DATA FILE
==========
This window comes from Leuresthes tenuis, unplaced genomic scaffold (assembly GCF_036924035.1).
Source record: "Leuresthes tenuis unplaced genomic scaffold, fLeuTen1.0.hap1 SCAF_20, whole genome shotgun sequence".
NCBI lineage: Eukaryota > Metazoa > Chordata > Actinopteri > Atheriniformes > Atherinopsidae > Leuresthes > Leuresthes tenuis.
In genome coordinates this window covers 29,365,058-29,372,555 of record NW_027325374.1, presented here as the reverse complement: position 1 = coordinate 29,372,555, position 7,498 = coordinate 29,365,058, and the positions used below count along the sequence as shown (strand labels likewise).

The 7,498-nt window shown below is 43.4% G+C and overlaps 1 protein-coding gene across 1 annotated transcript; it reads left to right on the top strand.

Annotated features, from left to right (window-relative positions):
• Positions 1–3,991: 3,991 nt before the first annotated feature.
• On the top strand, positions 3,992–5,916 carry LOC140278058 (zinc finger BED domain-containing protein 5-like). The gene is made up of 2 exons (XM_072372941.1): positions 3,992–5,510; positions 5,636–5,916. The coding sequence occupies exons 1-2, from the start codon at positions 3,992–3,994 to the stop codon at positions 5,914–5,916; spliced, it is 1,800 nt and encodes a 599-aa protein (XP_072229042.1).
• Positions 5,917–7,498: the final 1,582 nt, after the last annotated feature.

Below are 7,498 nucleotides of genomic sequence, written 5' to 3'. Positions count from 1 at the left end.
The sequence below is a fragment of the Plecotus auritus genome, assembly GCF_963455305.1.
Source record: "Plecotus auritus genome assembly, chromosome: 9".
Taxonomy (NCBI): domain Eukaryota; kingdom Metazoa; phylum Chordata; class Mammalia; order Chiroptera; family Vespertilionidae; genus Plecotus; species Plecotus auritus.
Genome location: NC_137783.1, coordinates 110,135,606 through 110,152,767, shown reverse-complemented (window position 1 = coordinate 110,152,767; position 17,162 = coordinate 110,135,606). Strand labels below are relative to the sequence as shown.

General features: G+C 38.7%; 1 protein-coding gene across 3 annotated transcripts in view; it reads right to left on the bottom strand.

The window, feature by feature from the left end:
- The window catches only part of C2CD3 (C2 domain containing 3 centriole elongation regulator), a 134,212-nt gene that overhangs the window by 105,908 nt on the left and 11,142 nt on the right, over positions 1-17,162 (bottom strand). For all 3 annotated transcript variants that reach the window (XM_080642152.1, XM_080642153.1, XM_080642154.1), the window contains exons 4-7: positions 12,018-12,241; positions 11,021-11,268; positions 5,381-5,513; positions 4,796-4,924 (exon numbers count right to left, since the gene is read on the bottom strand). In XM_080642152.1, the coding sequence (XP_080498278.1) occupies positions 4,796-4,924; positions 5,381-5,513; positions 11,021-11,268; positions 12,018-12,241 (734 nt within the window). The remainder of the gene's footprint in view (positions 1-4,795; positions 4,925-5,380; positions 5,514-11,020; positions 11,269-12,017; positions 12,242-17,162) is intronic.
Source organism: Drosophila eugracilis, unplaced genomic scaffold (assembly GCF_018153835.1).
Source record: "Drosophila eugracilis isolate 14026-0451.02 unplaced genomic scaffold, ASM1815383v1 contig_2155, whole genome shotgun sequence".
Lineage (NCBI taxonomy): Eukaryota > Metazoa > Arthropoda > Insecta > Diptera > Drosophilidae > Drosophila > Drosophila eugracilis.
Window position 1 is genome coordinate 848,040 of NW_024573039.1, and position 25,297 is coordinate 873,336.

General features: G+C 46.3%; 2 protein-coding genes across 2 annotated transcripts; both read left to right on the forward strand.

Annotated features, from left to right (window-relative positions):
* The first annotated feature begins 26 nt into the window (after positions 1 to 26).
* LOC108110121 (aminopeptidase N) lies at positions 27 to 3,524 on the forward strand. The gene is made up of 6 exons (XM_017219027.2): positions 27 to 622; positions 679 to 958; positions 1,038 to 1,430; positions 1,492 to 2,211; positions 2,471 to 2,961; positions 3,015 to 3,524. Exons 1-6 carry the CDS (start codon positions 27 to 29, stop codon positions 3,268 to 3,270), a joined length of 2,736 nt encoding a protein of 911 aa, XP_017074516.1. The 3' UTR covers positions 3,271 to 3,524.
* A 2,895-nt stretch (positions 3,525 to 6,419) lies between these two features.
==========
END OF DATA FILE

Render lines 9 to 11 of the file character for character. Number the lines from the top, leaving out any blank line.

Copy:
• Positions 5,917–7,498: the final 1,582 nt, after the last annotated feature.

Below are 7,498 nucleotides of genomic sequence, written 5' to 3'. Positions count from 1 at the left end.
The sequence below is a fragment of the Plecotus auritus genome, assembly GCF_963455305.1.